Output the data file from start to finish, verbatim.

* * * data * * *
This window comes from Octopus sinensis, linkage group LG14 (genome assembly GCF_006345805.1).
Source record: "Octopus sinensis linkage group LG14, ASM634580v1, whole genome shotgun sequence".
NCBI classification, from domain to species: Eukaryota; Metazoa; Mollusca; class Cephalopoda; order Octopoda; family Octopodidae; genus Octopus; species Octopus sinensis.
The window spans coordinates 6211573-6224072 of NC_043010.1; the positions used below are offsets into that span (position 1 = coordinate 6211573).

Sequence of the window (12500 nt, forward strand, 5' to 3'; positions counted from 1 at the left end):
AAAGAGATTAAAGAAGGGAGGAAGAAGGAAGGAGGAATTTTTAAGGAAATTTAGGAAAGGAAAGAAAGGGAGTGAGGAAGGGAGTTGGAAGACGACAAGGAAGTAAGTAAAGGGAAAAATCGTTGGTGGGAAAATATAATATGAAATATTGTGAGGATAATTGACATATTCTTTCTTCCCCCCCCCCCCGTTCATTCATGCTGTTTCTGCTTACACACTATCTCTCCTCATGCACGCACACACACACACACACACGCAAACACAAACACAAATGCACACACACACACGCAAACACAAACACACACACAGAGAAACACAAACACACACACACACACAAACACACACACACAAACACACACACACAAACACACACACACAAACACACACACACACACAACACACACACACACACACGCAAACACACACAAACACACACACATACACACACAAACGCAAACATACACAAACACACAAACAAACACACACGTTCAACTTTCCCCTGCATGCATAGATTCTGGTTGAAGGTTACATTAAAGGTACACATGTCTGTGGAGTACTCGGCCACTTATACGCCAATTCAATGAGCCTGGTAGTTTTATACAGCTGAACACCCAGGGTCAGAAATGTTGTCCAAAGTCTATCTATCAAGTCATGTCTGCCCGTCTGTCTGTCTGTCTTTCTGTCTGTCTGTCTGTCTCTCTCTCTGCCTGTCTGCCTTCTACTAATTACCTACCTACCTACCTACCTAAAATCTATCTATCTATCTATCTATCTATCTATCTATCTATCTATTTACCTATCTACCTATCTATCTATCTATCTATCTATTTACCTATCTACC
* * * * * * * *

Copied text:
This window comes from Octopus sinensis, linkage group LG14 (genome assembly GCF_006345805.1).
Source record: "Octopus sinensis linkage group LG14, ASM634580v1, whole genome shotgun sequence".
NCBI classification, from domain to species: Eukaryota; Metazoa; Mollusca; class Cephalopoda; order Octopoda; family Octopodidae; genus Octopus; species Octopus sinensis.
The window spans coordinates 6211573-6224072 of NC_043010.1; the positions used below are offsets into that span (position 1 = coordinate 6211573).

Sequence of the window (12500 nt, forward strand, 5' to 3'; positions counted from 1 at the left end):
AAAGAGATTAAAGAAGGGAGGAAGAAGGAAGGAGGAATTTTTAAGGAAATTTAGGAAAGGAAAGAAAGGGAGTGAGGAAGGGAGTTGGAAGACGACAAGGAAGTAAGTAAAGGGAAAAATCGTTGGTGGGAAAATATAATATGAAATATTGTGAGGATAATTGACATATTCTTTCTTCCCCCCCCCCCCGTTCATTCATGCTGTTTCTGCTTACACACTATCTCTCCTCATGCACGCACACACACACACACACACGCAAACACAAACACAAATGCACACACACACACGCAAACACAAACACACACACAGAGAAACACAAACACACACACACACACAAACACACACACACAAACACACACACACAAACACACACACACAAACACACACACACACACAACACACACACACACACACGCAAACACACACAAACACACACACATACACACACAAACGCAAACATACACAAACACACAAACAAACACACACGTTCAACTTTCCCCTGCATGCATAGATTCTGGTTGAAGGTTACATTAAAGGTACACATGTCTGTGGAGTACTCGGCCACTTATACGCCAATTCAATGAGCCTGGTAGTTTTATACAGCTGAACACCCAGGGTCAGAAATGTTGTCCAAAGTCTATCTATCAAGTCATGTCTGCCCGTCTGTCTGTCTGTCTTTCTGTCTGTCTGTCTGTCTCTCTCTCTGCCTGTCTGCCTTCTACTAATTACCTACCTACCTACCTACCTAAAATCTATCTATCTATCTATCTATCTATCTATCTATCTATCTATTTACCTATCTACCTATCTATCTATCTATCTATCTATTTACCTATCTACC